8 Things You Should Really Avoid Doing While Pregnant

Pregnancy is an exciting time and it's important to take care of yourself. That means being aware of the things you shouldn't do, as well as those you should.

things you should avoid doing while pregnant

We know we need to take care of ourselves during pregnancy. We’re growing a new life inside us, and we’ll protect it at all costs. That’s why we make sure we eat well and exercise properly. But there are a few things you should avoid doing while pregnant, too.

1Skip painting the nursery

Decorating the nursery for your new addition is one of the most exciting parts of being pregnancy. Picking out colours and furnishings, getting everything ready – it’s a lot of fun. Be aware, though, that while it’s fine for you to pore over the paint charts and choose your favourite shade, you should leave the actual painting to someone else.

Although most modern products are pretty well-formulated, there is a small risk to your unborn baby through inhaling paint fumes. You should also avoid stripping old paint as this may be lead-based, which can cause poisoning.

Ideally, get someone else to do the work. Choose water-based rather than solvent-based paints if possible and make sure the room is well-ventilated. If you must paint, wait until at least the 14th week of pregnancy. Wear protective clothing – long sleeves, gloves, face mask – and wash your hands well afterwards.

2Drinking, smoking and drugs

This one may seem like a no-brainer. However, according to the American Pregnancy Association (APA), about 12-20% of women smoke while pregnant, leading to over 1,000 baby deaths each year. Smoking while pregnant can lead to complications such as premature delivery, low birth-weight, and infant death.

Alcohol is seen by some as a grey area. Many people believe the occasional glass of wine, for example, won’t cause any harm. Some medical professionals have endorsed this view, but it’s worth noting the APA says it’s not safe to consume any alcohol during pregnancy. And obviously, large amounts can cause severe harm to the developing foetus.

There’s no debate to had when it comes to recreational drugs – they’re potentially fatal not just to your baby, but to you. Some prescription and over-the-counter drugs should also be avoided during pregnancy. Talk to your doctor, obstetrician or pharmacist about what’s harmful, what isn’t, and any safe alternatives you can consider.

3Take care in the sun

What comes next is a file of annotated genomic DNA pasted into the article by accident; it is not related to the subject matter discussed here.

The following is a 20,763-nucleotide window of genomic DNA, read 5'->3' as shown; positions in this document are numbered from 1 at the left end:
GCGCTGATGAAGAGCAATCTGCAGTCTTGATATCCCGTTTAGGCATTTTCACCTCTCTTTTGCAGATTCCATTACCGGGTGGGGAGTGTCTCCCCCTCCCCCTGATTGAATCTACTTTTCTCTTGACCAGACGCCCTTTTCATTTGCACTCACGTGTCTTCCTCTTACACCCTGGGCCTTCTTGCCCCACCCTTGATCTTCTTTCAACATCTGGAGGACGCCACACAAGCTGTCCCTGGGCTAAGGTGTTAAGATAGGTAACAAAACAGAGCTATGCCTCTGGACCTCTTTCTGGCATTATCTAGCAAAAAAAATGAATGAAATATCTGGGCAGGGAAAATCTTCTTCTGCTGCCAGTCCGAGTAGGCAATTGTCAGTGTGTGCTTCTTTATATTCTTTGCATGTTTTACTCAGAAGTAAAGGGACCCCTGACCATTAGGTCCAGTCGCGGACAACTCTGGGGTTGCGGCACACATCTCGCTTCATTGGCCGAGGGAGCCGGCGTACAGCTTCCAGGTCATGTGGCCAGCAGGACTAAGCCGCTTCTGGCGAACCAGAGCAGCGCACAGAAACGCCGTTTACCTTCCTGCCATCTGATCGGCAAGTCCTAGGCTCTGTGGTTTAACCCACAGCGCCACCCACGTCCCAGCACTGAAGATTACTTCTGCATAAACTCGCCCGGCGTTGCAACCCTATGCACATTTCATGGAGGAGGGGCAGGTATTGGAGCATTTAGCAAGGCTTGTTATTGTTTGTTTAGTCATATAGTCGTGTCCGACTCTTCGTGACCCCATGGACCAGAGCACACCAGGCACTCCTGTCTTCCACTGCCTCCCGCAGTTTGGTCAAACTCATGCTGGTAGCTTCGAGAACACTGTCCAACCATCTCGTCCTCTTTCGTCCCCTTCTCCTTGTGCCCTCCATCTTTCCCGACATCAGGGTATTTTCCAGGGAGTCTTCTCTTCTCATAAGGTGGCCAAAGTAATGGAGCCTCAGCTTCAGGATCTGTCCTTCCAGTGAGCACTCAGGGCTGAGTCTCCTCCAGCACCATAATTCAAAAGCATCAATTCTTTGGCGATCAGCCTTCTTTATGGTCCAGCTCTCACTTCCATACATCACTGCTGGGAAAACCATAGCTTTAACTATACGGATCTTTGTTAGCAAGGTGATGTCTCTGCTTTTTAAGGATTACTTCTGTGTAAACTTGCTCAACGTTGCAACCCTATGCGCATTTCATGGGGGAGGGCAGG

Be sensible when it comes to getting your daily dose of Vitamin D. Your skin is more sensitive during pregnancy, so you need to be extra-careful about sitting out in the sunshine. You may find you’re less inclined to do so anyway, as your body temperature is naturally a little raised.

You’ll also get dehydrated more quickly, which is dangerous for both you and your baby. Even if the weather doesn’t feel that hot, make sure you drink plenty of water. Slap on a good quality, high-factor sunscreen and make sure you have some shade to retreat to.

4Review your exercise routine

While it’s important to exercise and stay fit during pregnancy, you need to be sensible about it. Generally, swimming and walking suit every woman – swimming can be especially enjoyable as it gives you a feeling of weightlessness which can be welcome as you get bigger!

Talk to your doctor or obstetrician before taking up any new activity. You should also avoid anything that involves jerky, jarring movements, jumping or bouncing, or sudden changes in direction. Sit-ups and abdominal exercises are also not recommended, especially after the first trimester.

5Get someone else to clean the kitty litter tray

Toxoplasmosis is a fairly common infection that can be transferred through cat faeces. Most people don’t show any symptoms; others might feel like they have mild flu. It’s not a big problem – except during pregnancy. With congenital toxoplasmosis, the infection can be passed on to your unborn baby and result in blindness or brain damage.

To minimise the risk, don’t clean your cat’s litter tray while pregnant. Dirty litter can be tracked around the house on your pet’s paws, so keep floors clean. And remember cats also like to use the garden as an outdoor toilet – so if you’re a keen gardener, always wear gloves and wash your hands thoroughly afterwards.

6Trade in your high heels

As your pregnancy progresses and you get bigger, your centre of gravity is thrown off-balance. If you’re a stiletto fan this is bad news – you’re more likely to trip and fall, injuring yourself and possibly harming your baby.

Let’s not forget those swollen feet and ankles, either! Now’s the time to swap high heels for comfort – for a while, at least.

7Steer clear of some foods

It can be hard to give up the foods you love, but it’s not worth the risk to your unborn child. Strike these off your diet sheet during pregnancy:

  • Dishes containing raw eggs, which may contain salmonella. This includes unbaked cookie dough.
  • Raw sushi and oysters – there’s a possibility of salmonella toxoplasmosis.
  • Deli meat and salads sometimes contain listeria.
  • Soft cheeses – unpasteurised dairy products could contain listeria.
  • Raw meat or fish – there’s a danger of various illnesses that could cause fever, dehydration and intrauterine sepsis.

8Cleaning the kitchen

Ok, maybe using pregnancy as a reason to avoid household cleaning is a bit over the top – but you should take extra care. Many cleaning products contain harsh chemicals so you shouldn’t inhale them or risk ingesting them through your skin.

Make sure the area you’re cleaning is airy and well-ventilated, and wear gloves at all times. If you can, switch to milder, more natural formulations.

Also read: